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Y.-L. Chen, L. Shi, B. Tan, J. W. L. Lewis, M. Wang; Astigmatism in Dynamic Infrared Photorefraction (DIP). Invest. Ophthalmol. Vis. Sci. 2009;50(13):1580.
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Previously we showed that the photorefraction-based DIP technique is a low cost method of detecting high-order aberration and demonstrated the method with keratoconus eyes. The relative contribution in each order aberration can be obtained using Zernike analysis. In this study, we examined and differentiated the detection of the second-order aberration including the cylindrical defocus.
The near-infrared(NIR), multi-meridian and -eccentric sources of DIP were used to obtain retinal reflex images of a small number of eyes with various degrees of refractive errors. In this mode of operation, DIP functions as an infrared spot retinoscope that enables digital registration and image analysis for the examiner’s visualization. Each acquired photorefraction reflex image is processed, color-coded, and presented at the corresponding meridian and eccentricity of the NIR illumination to form an inclusive DIP map.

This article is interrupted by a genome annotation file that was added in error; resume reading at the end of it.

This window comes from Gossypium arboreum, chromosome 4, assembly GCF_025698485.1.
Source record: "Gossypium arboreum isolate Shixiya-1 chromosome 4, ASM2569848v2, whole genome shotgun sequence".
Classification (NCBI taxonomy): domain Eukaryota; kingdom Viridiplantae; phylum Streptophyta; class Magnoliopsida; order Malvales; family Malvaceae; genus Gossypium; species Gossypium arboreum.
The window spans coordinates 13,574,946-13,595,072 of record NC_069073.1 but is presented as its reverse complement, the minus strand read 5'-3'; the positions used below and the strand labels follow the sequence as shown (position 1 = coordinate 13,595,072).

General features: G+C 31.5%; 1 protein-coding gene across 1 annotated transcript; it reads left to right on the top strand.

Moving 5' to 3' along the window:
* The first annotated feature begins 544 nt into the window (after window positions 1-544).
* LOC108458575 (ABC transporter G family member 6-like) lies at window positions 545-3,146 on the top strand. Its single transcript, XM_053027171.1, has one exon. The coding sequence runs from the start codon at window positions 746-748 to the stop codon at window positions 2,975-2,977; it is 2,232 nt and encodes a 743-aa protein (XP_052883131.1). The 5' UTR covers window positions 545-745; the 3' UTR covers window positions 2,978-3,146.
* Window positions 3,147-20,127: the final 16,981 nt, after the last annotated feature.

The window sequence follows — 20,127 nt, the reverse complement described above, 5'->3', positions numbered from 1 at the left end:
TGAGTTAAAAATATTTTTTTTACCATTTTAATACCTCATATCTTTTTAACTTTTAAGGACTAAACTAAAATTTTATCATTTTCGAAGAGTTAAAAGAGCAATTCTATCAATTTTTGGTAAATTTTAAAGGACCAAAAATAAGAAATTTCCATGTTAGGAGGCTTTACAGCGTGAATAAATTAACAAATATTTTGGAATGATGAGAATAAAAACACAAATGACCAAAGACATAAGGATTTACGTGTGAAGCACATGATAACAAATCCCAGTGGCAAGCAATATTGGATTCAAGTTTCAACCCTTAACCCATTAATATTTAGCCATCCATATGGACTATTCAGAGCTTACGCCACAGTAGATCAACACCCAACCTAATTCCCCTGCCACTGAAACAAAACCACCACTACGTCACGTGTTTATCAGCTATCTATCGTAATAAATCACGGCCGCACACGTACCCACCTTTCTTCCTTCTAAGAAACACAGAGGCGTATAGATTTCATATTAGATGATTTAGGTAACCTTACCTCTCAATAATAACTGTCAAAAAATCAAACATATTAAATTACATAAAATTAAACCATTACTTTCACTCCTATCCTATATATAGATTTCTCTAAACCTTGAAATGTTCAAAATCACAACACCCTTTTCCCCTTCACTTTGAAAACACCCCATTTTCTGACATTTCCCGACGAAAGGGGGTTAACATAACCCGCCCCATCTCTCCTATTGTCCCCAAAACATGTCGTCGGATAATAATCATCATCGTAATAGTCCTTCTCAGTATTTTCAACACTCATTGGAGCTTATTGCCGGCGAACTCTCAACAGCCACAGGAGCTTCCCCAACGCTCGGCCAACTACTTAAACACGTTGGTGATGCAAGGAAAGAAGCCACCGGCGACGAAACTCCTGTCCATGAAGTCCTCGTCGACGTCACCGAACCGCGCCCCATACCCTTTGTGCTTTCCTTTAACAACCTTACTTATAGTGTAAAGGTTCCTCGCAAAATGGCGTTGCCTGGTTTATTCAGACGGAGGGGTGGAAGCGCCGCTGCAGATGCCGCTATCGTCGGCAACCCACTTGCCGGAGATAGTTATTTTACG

Hyperopic, myopic, and astigmatic eyes yield DIP color maps with distinguishable characteristic patterns. For ametropic eyes with only spherical refractive errors, as the NIR sources at a specific eccentricity illuminate the eye at various meridians, the multi-frame maps yield rotationally symmetric patterns. A centripetal or centrifugal map illustrates a hyperopic- or a myopic-shifted eye, respectively, as shown in the two left-most maps in the Figure. Depending on the known degree of defocus calculated from the neutralization of the device, astigmatic eyes present either elliptical appearances (the third and fourth maps in the Figure) that are aligned to the two principle meridians or the specific X-shaped pattern as shown in the right of the figure.
Astigmatism presents unique features in direct DIP measurements.
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